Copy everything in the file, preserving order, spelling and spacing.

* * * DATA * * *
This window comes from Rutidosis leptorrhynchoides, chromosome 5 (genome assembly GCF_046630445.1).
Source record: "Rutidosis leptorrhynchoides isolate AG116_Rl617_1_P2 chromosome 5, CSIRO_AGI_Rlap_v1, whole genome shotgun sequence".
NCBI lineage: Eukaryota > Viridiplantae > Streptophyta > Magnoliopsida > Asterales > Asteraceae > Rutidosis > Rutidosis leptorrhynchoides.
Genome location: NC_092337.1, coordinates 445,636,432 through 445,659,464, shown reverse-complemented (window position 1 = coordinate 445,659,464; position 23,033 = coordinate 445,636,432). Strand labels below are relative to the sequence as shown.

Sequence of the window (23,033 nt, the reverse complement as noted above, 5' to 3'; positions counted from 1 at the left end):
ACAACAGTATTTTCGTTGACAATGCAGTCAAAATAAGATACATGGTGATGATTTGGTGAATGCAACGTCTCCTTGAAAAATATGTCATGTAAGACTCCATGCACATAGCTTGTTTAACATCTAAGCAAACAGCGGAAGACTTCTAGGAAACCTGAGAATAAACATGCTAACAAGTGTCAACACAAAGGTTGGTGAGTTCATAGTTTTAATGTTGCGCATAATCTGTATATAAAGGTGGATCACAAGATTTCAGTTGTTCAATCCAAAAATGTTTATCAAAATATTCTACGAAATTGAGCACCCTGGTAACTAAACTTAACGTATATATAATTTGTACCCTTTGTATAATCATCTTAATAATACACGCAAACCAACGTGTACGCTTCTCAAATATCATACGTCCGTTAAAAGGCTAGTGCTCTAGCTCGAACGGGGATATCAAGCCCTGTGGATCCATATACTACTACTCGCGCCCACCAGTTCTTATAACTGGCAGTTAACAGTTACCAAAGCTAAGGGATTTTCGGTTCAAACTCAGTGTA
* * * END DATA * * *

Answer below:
This window comes from Rutidosis leptorrhynchoides, chromosome 5 (genome assembly GCF_046630445.1).
Source record: "Rutidosis leptorrhynchoides isolate AG116_Rl617_1_P2 chromosome 5, CSIRO_AGI_Rlap_v1, whole genome shotgun sequence".
NCBI lineage: Eukaryota > Viridiplantae > Streptophyta > Magnoliopsida > Asterales > Asteraceae > Rutidosis > Rutidosis leptorrhynchoides.
Genome location: NC_092337.1, coordinates 445,636,432 through 445,659,464, shown reverse-complemented (window position 1 = coordinate 445,659,464; position 23,033 = coordinate 445,636,432). Strand labels below are relative to the sequence as shown.

Sequence of the window (23,033 nt, the reverse complement as noted above, 5' to 3'; positions counted from 1 at the left end):
ACAACAGTATTTTCGTTGACAATGCAGTCAAAATAAGATACATGGTGATGATTTGGTGAATGCAACGTCTCCTTGAAAAATATGTCATGTAAGACTCCATGCACATAGCTTGTTTAACATCTAAGCAAACAGCGGAAGACTTCTAGGAAACCTGAGAATAAACATGCTAACAAGTGTCAACACAAAGGTTGGTGAGTTCATAGTTTTAATGTTGCGCATAATCTGTATATAAAGGTGGATCACAAGATTTCAGTTGTTCAATCCAAAAATGTTTATCAAAATATTCTACGAAATTGAGCACCCTGGTAACTAAACTTAACGTATATATAATTTGTACCCTTTGTATAATCATCTTAATAATACACGCAAACCAACGTGTACGCTTCTCAAATATCATACGTCCGTTAAAAGGCTAGTGCTCTAGCTCGAACGGGGATATCAAGCCCTGTGGATCCATATACTACTACTCGCGCCCACCAGTTCTTATAACTGGCAGTTAACAGTTACCAAAGCTAAGGGATTTTCGGTTCAAACTCAGTGTA